a)   Statement of my GP, Dr R G Fairs, states “There is no doubt in my mind that he (Brian Nesbitt) is not well enough to deal with the process of litigation on his own” and “my opinion is that he does need help and is not well enough to pursue this by his own efforts”.

  b) Statement of Dr Griffiths, the Consultant Clinical Neuropsychologist states “during consultations or legal proceedings, he is quickly overwhelmed, becomes anxious and is unable to understand anything that is going on.  Therefore, having witnessed him both in these situations and conducted formal psychometric testing on this man, my opinion is that he lacks capacity to take part independently in legal proceedings, but he does have the capacity to instruct”.  Then states “I feel that unless Mr Nesbitt has adequate advocacy this represents an abuse of my client and would question the validity of the hearings.”  In a later report, Dr Griffiths goes on to state “My opinion remains the same as in my email to Emile Batar.  I feel that Mr Nesbitt is capable of instructing a solicitor, but not equipped to conduct the case independently and that is essential that someone do this on his behalf”.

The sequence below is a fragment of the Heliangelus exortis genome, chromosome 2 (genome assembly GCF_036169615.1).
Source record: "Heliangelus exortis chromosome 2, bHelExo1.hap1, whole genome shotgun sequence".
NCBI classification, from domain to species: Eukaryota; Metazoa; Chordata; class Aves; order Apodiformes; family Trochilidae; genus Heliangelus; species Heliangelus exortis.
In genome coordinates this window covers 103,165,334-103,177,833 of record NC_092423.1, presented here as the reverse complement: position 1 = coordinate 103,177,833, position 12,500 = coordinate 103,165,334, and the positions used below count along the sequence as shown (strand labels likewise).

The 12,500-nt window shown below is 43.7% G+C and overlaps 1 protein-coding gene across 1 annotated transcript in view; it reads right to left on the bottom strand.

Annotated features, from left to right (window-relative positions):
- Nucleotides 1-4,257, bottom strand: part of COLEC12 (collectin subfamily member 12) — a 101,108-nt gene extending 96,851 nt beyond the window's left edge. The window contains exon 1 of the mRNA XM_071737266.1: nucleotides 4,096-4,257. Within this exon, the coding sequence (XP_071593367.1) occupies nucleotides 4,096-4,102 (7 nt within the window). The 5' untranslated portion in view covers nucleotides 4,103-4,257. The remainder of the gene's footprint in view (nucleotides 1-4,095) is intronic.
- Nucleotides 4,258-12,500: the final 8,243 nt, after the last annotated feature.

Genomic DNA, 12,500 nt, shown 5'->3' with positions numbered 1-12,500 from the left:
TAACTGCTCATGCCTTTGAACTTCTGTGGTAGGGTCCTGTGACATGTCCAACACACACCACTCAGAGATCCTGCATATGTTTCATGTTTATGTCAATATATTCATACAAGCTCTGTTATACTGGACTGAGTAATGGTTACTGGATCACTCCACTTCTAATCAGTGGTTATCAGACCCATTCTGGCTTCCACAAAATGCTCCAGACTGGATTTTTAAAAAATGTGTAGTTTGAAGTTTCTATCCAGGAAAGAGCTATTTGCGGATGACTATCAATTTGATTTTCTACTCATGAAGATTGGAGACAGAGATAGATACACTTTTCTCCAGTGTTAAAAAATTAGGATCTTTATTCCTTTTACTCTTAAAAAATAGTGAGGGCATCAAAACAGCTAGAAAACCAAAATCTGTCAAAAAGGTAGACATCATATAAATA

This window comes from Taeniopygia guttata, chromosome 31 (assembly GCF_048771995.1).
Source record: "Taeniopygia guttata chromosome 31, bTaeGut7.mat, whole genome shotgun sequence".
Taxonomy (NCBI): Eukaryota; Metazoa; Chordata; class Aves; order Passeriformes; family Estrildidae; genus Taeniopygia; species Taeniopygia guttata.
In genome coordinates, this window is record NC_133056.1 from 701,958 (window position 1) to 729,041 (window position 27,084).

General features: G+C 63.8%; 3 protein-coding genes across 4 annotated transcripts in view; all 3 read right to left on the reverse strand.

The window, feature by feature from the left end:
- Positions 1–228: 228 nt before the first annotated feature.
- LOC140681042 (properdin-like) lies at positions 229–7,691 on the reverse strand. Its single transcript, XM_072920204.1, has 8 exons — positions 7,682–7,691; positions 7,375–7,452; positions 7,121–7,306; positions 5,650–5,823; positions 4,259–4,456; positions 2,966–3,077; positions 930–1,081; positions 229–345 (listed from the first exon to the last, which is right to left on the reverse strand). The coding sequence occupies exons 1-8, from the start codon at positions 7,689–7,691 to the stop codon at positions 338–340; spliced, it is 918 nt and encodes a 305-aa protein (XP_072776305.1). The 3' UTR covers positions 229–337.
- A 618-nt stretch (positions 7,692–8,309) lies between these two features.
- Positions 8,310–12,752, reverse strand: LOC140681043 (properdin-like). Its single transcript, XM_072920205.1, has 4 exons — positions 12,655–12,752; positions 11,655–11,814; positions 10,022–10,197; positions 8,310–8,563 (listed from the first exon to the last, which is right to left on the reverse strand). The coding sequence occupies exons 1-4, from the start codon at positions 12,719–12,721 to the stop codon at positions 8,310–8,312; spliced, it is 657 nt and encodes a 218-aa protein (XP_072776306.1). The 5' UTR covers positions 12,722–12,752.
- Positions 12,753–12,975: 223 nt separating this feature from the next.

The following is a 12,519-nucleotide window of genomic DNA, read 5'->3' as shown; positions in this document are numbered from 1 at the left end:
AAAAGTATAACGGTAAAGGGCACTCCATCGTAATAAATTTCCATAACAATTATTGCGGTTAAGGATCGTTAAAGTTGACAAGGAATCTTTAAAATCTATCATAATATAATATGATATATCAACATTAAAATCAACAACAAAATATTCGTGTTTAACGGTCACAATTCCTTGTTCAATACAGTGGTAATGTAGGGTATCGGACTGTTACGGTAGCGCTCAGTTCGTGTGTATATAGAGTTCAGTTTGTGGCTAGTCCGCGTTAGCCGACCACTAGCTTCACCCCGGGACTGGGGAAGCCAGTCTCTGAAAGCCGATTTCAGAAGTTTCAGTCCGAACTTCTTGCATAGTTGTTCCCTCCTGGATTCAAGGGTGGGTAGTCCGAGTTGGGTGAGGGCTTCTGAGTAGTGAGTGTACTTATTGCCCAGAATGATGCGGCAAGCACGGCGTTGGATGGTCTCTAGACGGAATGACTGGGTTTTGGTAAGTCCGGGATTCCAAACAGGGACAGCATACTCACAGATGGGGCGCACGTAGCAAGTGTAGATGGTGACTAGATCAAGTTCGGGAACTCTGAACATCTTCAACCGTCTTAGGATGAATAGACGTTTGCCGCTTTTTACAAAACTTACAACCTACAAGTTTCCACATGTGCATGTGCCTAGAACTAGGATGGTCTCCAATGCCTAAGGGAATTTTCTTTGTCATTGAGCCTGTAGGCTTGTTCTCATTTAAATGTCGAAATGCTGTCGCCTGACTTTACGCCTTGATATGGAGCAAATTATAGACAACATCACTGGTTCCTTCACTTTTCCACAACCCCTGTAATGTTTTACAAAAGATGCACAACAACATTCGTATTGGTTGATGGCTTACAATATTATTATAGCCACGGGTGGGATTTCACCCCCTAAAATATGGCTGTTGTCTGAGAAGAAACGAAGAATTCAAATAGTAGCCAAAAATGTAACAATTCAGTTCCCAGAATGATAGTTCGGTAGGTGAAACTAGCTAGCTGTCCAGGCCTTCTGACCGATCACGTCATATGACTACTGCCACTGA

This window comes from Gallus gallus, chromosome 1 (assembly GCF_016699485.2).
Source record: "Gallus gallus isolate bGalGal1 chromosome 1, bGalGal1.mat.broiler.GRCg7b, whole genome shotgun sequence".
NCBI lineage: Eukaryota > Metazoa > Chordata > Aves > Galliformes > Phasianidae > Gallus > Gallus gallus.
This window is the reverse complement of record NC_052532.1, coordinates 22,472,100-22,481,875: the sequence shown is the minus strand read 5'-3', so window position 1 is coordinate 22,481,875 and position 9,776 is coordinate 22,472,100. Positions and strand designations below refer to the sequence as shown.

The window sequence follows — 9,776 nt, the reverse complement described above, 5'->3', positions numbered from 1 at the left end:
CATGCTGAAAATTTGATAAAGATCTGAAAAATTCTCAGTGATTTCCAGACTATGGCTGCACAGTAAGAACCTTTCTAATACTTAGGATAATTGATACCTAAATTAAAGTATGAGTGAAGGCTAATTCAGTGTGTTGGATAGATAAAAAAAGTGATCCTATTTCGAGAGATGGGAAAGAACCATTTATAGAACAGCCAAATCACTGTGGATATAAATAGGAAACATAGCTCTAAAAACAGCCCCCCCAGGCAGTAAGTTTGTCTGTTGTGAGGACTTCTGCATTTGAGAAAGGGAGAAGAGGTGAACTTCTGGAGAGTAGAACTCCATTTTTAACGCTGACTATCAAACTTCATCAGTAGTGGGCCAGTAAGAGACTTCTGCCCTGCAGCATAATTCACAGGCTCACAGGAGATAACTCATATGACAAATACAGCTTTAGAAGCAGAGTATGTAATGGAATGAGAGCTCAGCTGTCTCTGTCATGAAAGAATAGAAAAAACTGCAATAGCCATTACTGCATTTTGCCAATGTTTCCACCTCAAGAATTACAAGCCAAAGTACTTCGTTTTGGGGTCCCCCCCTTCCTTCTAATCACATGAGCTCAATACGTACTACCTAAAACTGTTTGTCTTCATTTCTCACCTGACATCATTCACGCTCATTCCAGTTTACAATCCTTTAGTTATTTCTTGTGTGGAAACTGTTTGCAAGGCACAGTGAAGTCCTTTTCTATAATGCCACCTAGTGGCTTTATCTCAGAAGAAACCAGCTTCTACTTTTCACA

c) And in the “Certificate As To Capacity To Conduct Proceedings” form, Dr Griffiths opinion, is that I am a person who lacks capacity and is incapable of conducting the following proceedings – “A county Court claim issued by Mr Nesbitt against the Association of Citizen Advice Bureaux who he claims compromised a claim he had with the Employment Tribunal against his wishes”.